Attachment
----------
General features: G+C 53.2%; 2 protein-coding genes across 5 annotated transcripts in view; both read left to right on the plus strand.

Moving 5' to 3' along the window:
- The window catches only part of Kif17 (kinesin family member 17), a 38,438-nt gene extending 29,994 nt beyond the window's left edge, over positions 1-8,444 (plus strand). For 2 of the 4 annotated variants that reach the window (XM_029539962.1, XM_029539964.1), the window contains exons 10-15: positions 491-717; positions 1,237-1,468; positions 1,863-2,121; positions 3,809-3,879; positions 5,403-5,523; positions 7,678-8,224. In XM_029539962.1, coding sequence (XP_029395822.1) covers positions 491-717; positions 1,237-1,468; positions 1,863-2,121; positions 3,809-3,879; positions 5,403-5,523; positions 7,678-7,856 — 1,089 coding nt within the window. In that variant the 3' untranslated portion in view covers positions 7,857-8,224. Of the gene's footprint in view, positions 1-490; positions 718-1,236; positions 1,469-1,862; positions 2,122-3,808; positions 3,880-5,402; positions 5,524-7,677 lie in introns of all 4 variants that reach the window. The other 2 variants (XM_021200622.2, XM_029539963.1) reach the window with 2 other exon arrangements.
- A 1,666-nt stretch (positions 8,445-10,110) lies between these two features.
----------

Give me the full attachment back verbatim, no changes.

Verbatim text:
General features: G+C 53.2%; 2 protein-coding genes across 5 annotated transcripts in view; both read left to right on the plus strand.

Moving 5' to 3' along the window:
- The window catches only part of Kif17 (kinesin family member 17), a 38,438-nt gene extending 29,994 nt beyond the window's left edge, over positions 1-8,444 (plus strand). For 2 of the 4 annotated variants that reach the window (XM_029539962.1, XM_029539964.1), the window contains exons 10-15: positions 491-717; positions 1,237-1,468; positions 1,863-2,121; positions 3,809-3,879; positions 5,403-5,523; positions 7,678-8,224. In XM_029539962.1, coding sequence (XP_029395822.1) covers positions 491-717; positions 1,237-1,468; positions 1,863-2,121; positions 3,809-3,879; positions 5,403-5,523; positions 7,678-7,856 — 1,089 coding nt within the window. In that variant the 3' untranslated portion in view covers positions 7,857-8,224. Of the gene's footprint in view, positions 1-490; positions 718-1,236; positions 1,469-1,862; positions 2,122-3,808; positions 3,880-5,402; positions 5,524-7,677 lie in introns of all 4 variants that reach the window. The other 2 variants (XM_021200622.2, XM_029539963.1) reach the window with 2 other exon arrangements.
- A 1,666-nt stretch (positions 8,445-10,110) lies between these two features.